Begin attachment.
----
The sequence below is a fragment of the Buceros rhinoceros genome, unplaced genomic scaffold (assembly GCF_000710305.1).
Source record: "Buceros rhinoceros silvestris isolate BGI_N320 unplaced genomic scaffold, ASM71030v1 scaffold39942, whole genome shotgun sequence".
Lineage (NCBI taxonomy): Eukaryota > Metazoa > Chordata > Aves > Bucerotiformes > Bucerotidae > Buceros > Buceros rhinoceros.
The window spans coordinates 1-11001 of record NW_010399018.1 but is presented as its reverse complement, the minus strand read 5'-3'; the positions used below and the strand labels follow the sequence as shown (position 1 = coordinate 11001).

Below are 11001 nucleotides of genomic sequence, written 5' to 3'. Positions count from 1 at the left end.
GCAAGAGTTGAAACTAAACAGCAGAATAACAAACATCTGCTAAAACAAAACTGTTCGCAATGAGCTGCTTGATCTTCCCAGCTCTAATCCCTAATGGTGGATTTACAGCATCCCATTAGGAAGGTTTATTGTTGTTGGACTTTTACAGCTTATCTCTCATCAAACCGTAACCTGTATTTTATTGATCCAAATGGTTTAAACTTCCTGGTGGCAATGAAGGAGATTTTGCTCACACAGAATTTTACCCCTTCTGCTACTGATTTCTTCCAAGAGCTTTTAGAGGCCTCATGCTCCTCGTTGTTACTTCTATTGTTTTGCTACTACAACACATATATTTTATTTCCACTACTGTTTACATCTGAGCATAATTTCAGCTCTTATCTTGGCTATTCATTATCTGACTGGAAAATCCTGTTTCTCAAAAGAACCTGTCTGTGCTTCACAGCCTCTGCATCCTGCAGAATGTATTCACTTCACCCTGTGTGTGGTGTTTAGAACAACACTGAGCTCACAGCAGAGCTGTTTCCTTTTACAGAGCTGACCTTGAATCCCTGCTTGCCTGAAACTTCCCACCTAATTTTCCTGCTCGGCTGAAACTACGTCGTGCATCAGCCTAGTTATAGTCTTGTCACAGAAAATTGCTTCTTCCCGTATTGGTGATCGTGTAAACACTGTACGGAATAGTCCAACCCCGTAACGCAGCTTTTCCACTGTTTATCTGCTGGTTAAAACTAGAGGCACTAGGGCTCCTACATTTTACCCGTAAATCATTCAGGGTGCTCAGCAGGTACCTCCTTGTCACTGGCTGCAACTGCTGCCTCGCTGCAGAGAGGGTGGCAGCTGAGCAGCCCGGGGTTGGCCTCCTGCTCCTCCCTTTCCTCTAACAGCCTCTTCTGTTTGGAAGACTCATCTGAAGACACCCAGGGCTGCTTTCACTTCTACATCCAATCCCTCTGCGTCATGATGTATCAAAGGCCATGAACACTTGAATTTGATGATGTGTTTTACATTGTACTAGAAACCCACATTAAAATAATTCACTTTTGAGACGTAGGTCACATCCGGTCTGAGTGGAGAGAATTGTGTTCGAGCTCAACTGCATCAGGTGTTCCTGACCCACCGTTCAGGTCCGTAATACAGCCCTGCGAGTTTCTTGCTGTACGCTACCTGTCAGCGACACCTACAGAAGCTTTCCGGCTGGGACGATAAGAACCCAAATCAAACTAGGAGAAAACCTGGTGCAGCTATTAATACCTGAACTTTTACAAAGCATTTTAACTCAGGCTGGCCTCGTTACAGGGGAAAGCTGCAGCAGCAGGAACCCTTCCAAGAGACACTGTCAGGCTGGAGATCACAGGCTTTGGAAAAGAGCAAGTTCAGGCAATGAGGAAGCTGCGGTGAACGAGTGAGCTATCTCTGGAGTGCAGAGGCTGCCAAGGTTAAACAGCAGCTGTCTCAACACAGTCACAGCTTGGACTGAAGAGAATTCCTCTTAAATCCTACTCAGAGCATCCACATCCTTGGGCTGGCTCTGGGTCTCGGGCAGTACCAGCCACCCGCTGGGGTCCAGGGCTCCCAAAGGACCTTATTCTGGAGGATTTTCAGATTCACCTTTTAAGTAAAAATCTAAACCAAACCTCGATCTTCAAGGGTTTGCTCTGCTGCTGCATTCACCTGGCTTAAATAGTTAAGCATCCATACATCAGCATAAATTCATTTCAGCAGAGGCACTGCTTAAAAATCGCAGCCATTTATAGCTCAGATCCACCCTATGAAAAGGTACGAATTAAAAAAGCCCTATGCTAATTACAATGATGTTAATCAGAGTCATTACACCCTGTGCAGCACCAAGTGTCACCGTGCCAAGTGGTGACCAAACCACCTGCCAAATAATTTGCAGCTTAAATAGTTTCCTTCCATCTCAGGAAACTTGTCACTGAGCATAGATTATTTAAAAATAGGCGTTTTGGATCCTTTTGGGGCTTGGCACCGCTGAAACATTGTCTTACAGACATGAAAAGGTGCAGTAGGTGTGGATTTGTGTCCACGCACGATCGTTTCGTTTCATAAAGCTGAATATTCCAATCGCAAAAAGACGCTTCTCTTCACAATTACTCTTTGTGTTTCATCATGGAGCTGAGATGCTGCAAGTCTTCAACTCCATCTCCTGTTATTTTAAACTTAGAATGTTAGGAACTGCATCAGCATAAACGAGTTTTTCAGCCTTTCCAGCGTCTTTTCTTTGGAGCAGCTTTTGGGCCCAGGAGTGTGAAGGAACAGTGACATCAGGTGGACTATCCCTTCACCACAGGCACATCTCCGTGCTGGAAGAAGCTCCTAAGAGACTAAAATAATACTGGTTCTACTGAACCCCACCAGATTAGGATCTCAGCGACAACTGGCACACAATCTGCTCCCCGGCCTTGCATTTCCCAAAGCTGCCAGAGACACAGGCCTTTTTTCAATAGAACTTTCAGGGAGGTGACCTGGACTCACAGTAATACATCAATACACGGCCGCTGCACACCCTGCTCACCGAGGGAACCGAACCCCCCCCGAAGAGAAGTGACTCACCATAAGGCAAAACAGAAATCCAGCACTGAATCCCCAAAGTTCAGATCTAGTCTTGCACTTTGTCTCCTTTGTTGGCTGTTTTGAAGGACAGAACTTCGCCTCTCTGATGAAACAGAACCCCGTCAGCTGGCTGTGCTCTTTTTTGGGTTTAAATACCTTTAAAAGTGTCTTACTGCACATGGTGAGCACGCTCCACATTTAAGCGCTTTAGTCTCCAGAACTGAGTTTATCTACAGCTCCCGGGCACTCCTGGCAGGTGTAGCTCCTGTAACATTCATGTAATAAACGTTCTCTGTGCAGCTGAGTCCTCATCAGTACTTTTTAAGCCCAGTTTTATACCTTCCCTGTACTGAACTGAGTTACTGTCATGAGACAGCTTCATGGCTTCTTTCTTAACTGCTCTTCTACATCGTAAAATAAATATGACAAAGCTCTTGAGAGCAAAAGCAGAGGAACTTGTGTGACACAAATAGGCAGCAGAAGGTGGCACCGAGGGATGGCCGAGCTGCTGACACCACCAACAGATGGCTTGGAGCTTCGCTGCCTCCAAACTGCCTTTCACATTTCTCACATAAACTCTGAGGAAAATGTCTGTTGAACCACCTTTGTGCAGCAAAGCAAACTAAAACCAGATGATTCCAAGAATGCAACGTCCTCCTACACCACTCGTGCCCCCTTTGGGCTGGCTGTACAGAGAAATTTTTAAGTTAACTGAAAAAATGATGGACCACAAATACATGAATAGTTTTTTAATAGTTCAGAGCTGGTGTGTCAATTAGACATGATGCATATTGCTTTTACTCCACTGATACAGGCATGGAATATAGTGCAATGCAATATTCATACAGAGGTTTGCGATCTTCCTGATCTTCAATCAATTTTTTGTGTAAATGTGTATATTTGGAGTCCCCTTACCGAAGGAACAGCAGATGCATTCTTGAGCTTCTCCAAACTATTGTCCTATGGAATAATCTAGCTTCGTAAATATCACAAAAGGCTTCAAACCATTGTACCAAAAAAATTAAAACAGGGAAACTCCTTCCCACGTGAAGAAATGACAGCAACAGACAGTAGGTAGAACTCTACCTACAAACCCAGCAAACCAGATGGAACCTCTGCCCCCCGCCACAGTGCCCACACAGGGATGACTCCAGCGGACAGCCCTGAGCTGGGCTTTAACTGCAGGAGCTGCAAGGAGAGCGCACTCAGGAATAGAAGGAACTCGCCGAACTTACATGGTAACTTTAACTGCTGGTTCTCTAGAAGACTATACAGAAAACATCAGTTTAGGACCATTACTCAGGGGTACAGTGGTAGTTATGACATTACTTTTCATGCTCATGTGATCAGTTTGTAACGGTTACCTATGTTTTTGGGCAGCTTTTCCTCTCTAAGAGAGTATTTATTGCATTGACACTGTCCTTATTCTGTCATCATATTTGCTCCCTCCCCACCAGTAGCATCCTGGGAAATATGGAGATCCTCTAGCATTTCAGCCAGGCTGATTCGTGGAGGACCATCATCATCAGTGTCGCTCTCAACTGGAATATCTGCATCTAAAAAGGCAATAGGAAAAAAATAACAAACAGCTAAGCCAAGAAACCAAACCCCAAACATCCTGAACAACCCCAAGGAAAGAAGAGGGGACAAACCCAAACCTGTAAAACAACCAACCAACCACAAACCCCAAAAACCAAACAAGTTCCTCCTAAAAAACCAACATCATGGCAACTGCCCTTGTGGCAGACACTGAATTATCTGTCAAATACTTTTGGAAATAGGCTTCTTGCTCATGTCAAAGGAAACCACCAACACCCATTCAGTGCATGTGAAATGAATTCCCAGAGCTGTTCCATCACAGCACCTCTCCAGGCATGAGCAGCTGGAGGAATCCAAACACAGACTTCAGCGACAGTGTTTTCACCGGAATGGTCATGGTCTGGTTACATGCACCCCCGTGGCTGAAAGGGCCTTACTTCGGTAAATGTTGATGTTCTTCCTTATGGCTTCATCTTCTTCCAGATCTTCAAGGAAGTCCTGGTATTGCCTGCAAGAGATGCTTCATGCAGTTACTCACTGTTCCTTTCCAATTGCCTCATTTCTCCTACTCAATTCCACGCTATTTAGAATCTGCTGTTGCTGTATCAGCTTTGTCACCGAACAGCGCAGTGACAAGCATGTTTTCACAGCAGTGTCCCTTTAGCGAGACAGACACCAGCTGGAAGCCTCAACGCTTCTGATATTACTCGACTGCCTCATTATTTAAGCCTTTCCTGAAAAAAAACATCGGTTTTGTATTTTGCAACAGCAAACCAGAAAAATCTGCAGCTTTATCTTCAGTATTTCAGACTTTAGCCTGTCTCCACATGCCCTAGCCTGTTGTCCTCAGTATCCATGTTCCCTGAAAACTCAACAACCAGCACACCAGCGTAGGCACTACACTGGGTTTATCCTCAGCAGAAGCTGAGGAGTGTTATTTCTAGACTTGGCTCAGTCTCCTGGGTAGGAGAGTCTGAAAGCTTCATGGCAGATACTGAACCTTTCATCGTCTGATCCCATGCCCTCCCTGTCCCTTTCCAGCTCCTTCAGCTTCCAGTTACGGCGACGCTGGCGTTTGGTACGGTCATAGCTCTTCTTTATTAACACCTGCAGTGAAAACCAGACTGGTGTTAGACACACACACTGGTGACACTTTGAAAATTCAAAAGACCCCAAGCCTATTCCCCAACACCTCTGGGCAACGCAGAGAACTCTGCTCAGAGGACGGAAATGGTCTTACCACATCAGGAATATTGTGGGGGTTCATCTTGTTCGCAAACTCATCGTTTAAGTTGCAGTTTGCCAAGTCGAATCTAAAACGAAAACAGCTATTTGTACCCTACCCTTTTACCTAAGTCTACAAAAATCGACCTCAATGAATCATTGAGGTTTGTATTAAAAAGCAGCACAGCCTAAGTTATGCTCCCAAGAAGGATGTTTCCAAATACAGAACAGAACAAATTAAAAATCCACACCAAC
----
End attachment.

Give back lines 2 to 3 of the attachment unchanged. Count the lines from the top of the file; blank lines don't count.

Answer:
Source record: "Buceros rhinoceros silvestris isolate BGI_N320 unplaced genomic scaffold, ASM71030v1 scaffold39942, whole genome shotgun sequence".
Lineage (NCBI taxonomy): Eukaryota > Metazoa > Chordata > Aves > Bucerotiformes > Bucerotidae > Buceros > Buceros rhinoceros.